Jaye recalls: “We did the song in one take because we’d been doing it so much on the club dates we played. I said to Roland “There’s just three people on here and when I take the guitar ride in the middle of the song, it’s gonna be empty”. He replied “Let’s get to it and we’ll see”. So I did the thing and I had reverb on my amp to make it sound a little better and when we go to the guitar ride, Roland jumped up and jammed some reverb through the board in the studio and there was a squeal … a clash. We didn’t pay no attention to it until the mix at the end and I said, “Roland, what’s that squeal in there?”. He said, “I guess it came through the board when I turned the reverb up”. I said, “We need to take that out, don’t we?” He laughed and responded “Nah… just leave it in there, it sounds all right”. As events turned out, I guess he was right!”
500 copies of the single were pressed on Jaye’s own Connie label, still bearing the title “Hello Josephine”, and when these had very quickly nearly sold out, Jerry took 25 copies of the disc to Joe Cuoghi who, apart from running Hi Records, owned Popular Tunes (the leading record store in Memphis) and from where he operated a jukebox supply service and one stop. These were passed out to various radio stations including Hal Suit at WMC in Memphis who made the disc his pick of the week. The record was hot and still heating. Jerry: "All of a sudden they got to ordering records from me through the club where I was working but it was the 'Josephine' song they were asking for. It wasn’t long before I’d sold nearly all the 500 copies."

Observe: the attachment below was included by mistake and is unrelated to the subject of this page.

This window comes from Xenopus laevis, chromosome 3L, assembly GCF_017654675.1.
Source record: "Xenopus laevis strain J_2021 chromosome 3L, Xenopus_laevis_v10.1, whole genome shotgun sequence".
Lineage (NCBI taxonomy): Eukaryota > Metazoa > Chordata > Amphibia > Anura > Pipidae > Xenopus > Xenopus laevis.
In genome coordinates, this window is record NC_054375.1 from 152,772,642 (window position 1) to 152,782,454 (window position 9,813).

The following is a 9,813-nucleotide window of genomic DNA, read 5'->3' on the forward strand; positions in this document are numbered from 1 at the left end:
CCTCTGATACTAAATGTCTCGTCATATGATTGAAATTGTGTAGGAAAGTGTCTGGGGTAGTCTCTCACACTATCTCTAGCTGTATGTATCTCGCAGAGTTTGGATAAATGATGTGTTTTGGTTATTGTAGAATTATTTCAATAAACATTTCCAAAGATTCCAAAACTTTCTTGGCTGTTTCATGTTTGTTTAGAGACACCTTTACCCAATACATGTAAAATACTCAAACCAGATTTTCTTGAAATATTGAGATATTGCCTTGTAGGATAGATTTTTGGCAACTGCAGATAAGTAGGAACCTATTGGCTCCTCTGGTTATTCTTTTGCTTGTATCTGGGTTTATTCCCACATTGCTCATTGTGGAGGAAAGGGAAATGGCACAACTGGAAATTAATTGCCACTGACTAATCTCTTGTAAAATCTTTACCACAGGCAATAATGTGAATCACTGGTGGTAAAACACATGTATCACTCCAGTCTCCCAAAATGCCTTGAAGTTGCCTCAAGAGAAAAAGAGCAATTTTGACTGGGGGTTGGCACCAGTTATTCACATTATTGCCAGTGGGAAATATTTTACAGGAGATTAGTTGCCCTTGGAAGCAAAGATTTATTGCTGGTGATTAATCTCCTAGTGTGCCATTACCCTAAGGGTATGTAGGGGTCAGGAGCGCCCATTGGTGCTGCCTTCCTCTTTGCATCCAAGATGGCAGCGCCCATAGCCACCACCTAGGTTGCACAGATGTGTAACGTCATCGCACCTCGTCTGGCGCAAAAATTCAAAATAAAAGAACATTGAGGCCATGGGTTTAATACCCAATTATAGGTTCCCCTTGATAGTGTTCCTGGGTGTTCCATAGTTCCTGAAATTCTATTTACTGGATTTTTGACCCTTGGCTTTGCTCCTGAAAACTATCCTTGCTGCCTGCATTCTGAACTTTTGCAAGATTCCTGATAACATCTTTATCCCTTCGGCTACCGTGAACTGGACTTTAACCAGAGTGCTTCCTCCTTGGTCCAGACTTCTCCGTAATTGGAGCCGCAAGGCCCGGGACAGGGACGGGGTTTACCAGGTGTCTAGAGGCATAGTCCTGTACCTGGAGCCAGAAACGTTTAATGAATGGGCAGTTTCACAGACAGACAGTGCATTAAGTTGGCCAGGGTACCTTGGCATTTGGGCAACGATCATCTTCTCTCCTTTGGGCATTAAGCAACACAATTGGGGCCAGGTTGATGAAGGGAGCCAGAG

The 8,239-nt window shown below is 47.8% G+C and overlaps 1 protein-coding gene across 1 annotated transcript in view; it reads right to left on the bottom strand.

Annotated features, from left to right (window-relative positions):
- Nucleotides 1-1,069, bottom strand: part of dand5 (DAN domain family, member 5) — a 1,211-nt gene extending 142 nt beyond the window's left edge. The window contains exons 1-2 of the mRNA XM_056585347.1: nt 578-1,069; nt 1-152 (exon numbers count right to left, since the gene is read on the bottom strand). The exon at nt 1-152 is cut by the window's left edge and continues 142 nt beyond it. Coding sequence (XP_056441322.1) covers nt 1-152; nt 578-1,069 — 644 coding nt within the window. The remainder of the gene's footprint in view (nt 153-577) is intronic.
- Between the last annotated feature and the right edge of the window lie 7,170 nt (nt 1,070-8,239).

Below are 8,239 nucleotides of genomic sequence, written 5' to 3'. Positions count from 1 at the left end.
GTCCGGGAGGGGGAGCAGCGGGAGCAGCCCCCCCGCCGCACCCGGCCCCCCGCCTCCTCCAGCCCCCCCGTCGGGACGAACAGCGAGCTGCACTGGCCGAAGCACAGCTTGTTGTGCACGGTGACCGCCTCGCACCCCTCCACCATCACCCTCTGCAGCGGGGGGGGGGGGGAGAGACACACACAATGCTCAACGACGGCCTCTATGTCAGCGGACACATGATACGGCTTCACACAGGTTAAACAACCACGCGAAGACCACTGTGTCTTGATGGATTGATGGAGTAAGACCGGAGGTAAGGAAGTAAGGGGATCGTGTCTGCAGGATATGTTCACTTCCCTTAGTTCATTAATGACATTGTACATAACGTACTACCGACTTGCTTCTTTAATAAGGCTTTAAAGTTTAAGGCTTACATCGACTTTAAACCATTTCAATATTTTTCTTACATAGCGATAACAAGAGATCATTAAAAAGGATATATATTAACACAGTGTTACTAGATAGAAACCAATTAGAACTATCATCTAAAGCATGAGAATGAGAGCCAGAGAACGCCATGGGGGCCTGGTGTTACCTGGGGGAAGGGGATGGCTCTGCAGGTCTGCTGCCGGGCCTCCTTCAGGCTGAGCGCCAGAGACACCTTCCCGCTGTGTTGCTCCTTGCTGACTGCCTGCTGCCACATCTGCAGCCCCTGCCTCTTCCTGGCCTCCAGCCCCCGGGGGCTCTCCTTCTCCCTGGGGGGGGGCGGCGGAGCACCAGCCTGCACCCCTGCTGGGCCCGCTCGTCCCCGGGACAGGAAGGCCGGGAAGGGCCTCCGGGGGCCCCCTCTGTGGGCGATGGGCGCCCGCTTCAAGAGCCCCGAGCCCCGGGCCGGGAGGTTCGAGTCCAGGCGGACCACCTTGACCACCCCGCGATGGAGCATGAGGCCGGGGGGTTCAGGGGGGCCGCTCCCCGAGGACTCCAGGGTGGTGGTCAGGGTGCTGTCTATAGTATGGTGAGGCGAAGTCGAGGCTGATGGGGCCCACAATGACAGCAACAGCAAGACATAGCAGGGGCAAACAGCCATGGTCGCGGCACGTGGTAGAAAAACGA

None of this was lost on the enterprising Cuoghi who wrote to Jerry suggesting that as the record was starting to break, he may care to visit Hi Records to discuss a deal. The same day that the letter dropped into Jerry’s mailbox, Joe Cuoghi and fellow Hi Records luminary Ray Harris (the ex Sun label rocker) arrived on his doorstep and offered to purchase the record outright for $100.00. Jaye was a business-man and declined.
“$100.00 was quite a bit of money to me in those days but I told him “No. I’m still selling those things … I could do better than that by just pressing another 500 copies and selling them to jukebox operators. Of course at the time, I didn’t know that I was talking to one of the biggest operators in the business!”
After negotiations, the three agreed that ownership of the single would pass to Hi Records in return for a contract as a Hi recording artist together with standard royalties:
“That was just Joe’s alley and he said “Fine, let’s do it. Just come into my office to sign the papers. I did just that”.